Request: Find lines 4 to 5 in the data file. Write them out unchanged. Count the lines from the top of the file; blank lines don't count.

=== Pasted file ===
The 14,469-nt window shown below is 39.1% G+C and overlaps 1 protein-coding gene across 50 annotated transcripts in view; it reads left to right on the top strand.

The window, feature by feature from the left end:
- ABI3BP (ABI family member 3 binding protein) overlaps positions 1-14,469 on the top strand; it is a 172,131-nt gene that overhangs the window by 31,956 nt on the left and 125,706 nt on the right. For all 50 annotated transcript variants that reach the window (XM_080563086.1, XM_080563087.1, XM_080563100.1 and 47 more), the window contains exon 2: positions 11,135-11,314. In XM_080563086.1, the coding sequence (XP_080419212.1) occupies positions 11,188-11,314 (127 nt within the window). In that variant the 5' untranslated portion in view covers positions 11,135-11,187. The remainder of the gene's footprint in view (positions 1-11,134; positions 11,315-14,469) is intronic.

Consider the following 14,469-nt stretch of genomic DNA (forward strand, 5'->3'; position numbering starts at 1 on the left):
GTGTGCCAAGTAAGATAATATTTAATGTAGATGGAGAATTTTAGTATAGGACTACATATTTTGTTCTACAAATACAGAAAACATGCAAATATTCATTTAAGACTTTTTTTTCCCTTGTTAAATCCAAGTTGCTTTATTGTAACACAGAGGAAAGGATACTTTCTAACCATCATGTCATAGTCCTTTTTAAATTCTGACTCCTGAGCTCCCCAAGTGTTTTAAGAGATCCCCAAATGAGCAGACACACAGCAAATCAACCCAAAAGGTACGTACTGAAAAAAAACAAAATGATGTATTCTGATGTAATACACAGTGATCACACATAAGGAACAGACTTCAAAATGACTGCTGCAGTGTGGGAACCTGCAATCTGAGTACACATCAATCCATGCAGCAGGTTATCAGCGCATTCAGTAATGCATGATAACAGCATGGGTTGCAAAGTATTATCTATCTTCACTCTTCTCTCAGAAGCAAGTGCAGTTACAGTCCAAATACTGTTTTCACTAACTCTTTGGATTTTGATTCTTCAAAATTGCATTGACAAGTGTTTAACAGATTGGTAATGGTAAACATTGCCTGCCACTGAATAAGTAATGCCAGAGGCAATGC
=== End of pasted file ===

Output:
Consider the following 14,469-nt stretch of genomic DNA (forward strand, 5'->3'; position numbering starts at 1 on the left):
GTGTGCCAAGTAAGATAATATTTAATGTAGATGGAGAATTTTAGTATAGGACTACATATTTTGTTCTACAAATACAGAAAACATGCAAATATTCATTTAAGACTTTTTTTTCCCTTGTTAAATCCAAGTTGCTTTATTGTAACACAGAGGAAAGGATACTTTCTAACCATCATGTCATAGTCCTTTTTAAATTCTGACTCCTGAGCTCCCCAAGTGTTTTAAGAGATCCCCAAATGAGCAGACACACAGCAAATCAACCCAAAAGGTACGTACTGAAAAAAAACAAAATGATGTATTCTGATGTAATACACAGTGATCACACATAAGGAACAGACTTCAAAATGACTGCTGCAGTGTGGGAACCTGCAATCTGAGTACACATCAATCCATGCAGCAGGTTATCAGCGCATTCAGTAATGCATGATAACAGCATGGGTTGCAAAGTATTATCTATCTTCACTCTTCTCTCAGAAGCAAGTGCAGTTACAGTCCAAATACTGTTTTCACTAACTCTTTGGATTTTGATTCTTCAAAATTGCATTGACAAGTGTTTAACAGATTGGTAATGGTAAACATTGCCTGCCACTGAATAAGTAATGCCAGAGGCAATGC